Russian Billionaire Charged Double for Artwork, Accuses Sotheby’s of Fraud
Russian billionaire, Dmitry Rybolovlev lost a case in New York City on Tuesday after he accused auction house Sotheby’s of art fraud. He claimed the four paintings sold to him were overpriced. Rybolovlev accused Sotheby’s of conspiring with dealer Yves Bouvier, who acted as an art adviser to the billionaire. Bouvier reportedly advised Rybolovlev to buy four different artworks, which Bouvier bought from Sotheby’s and resold at a higher price.
The 10-person jury presiding over the case concluded that Sotheby’s was unaware of the scheme. The company’s lawyers said they believed that Bouvier was the buyer, and what he did with the painting after the purchase was not Sotheby’s responsibility.
The New York Times reported that Sotheby’s cheered the decision due to the billionaire’s lack of evidence. Meanwhile, Rybolovlev’s lawyers stated that his goal was toward exposing the “lack of transparency” in the art world.
“That secrecy made it difficult to prove a complex aiding and abetting fraud case,” Daniel J. Kornstein, Rybolovlev’s lawyer, said after the verdict was given.
Billionaire Builds His Art Collection
Rybolovlev, who made his fortune selling potash fertilizer, first found himself buying art after purchasing a house in Geneva that had empty walls specifically made for art. During this time, the billionaire acquired over $2 billion worth of art to fill his home. He then engaged Bouvier to help him add to his collection. The two collaborated on the acquisition of 38 works of art between 2002 and 2013.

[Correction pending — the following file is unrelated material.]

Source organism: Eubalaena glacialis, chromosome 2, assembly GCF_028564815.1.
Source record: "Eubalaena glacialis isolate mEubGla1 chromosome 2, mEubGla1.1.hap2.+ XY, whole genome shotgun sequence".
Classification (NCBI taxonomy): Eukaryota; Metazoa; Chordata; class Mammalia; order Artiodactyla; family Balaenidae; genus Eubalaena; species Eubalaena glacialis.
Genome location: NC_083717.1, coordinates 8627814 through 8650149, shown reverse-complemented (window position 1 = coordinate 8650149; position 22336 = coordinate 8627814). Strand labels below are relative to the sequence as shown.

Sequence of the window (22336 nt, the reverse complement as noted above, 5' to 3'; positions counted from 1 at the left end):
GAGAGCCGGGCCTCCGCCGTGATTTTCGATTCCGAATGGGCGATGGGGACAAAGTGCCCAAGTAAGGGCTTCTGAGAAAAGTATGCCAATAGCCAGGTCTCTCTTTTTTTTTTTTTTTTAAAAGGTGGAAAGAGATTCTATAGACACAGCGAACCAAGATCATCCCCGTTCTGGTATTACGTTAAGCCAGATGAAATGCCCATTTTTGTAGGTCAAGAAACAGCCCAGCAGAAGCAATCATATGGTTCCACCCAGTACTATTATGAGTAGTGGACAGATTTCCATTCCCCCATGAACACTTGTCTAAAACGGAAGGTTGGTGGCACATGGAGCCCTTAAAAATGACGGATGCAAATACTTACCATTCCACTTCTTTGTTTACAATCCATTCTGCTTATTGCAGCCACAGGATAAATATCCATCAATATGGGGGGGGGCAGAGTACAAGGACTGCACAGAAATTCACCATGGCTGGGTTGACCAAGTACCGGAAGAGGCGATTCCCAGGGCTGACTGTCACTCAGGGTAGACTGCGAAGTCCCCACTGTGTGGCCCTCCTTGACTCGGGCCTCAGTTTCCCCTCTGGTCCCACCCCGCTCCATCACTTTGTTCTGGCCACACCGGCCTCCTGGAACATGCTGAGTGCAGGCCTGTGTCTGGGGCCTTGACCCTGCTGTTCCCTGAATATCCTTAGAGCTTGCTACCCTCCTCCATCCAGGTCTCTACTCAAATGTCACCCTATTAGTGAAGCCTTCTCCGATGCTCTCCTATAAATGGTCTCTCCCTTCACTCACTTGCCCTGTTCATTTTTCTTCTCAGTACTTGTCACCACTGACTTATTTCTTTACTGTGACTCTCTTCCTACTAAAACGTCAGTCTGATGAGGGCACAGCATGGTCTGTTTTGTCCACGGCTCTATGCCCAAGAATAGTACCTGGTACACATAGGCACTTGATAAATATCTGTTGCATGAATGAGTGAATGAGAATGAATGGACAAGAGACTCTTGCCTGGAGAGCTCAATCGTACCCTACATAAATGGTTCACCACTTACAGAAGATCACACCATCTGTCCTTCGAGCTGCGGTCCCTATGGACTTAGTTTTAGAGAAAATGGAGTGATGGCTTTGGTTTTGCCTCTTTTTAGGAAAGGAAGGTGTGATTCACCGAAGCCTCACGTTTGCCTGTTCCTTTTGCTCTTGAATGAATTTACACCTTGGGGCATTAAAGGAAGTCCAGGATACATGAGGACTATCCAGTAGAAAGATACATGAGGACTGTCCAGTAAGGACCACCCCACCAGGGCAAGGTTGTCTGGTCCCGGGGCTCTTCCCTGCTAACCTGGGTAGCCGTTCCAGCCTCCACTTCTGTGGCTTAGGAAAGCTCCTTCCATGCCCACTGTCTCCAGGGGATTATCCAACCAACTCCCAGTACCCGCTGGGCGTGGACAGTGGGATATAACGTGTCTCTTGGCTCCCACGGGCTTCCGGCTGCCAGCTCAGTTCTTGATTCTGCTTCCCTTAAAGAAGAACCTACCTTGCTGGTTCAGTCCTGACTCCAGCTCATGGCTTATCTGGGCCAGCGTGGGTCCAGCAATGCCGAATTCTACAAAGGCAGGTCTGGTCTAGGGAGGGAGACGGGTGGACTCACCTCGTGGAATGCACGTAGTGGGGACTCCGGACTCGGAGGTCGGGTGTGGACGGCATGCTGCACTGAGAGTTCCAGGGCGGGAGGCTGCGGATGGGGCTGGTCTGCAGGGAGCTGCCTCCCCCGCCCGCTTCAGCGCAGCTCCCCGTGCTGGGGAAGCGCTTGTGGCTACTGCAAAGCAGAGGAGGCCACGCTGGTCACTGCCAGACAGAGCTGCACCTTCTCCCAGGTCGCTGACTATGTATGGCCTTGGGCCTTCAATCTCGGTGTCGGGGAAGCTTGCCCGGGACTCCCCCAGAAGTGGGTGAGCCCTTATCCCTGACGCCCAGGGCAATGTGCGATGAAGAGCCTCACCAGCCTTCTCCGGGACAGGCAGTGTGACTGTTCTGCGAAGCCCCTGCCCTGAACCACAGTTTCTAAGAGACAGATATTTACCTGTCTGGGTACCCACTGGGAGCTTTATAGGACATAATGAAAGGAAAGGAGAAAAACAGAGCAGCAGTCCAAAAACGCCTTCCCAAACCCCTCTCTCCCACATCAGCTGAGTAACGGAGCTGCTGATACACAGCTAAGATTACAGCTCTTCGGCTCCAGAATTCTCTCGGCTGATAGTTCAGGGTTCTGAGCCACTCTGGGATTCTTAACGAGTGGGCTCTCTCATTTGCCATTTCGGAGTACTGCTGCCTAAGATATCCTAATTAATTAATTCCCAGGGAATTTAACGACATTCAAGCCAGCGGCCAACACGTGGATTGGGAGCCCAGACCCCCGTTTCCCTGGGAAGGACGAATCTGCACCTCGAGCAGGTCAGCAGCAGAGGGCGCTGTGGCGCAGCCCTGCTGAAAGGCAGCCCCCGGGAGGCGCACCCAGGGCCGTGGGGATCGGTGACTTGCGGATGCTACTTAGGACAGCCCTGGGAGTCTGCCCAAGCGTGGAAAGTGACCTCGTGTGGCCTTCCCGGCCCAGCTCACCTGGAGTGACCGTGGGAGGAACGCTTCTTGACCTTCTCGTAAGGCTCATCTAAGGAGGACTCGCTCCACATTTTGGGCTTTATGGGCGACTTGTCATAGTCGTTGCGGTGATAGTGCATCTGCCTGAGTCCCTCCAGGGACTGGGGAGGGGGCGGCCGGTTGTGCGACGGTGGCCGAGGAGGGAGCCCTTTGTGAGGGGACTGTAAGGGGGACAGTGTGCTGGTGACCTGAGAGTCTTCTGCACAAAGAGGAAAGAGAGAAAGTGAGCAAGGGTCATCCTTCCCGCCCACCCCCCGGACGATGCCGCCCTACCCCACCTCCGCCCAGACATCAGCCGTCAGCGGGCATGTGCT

The artwork relevant to the case are “Salvator Mundi” by Leonardo da Vinci, “Water Serpents II” by Gustav Klimt, “The Domain of Arnheim” by Rene Magritte and “Tête” by Amedeo Modigliani. The billionaire tried to submit eleven other works into evidence, which US District Judge Jesse Furman rejected.
Records showed Bouvier bought the da Vinci painting for $83 million in 2013. He promptly sold it to Rybolovlev the next day for $127.5 million. Bouvier also resold “Tête,” a statue by Modigliani, to Rybolovlev for double its €31.5 million ($34 million) price in 2012.
A Case of Art Fraud?
Bouvier admitted to using tactics like having fictional negotiations with fake sellers to boost interest in artwork. However, he claims that he had been clear that he was working as a dealer and not as an adviser.
Despite the claims of fraud that Rybolovlev has against Sotheby’s, his ownership of the da Vinci painting has been profitable. He resold the painting for a record $450 million to Saudi Arabia Crown Prince, Mohammed bin Salman. Despite the hefty price and original plans to show it in a new Louvre gallery in Dubai, experts question its authenticity.
Meanwhile, despite Rybolovlev’s transactions being with Bouvier, the art dealer was not a defendant in the case. Instead, the two of them came to a confidential settlement, with Bouvier not facing criminal charges. As of press time, it is unclear if Rybolovlev plans to pursue an appeal of the case.
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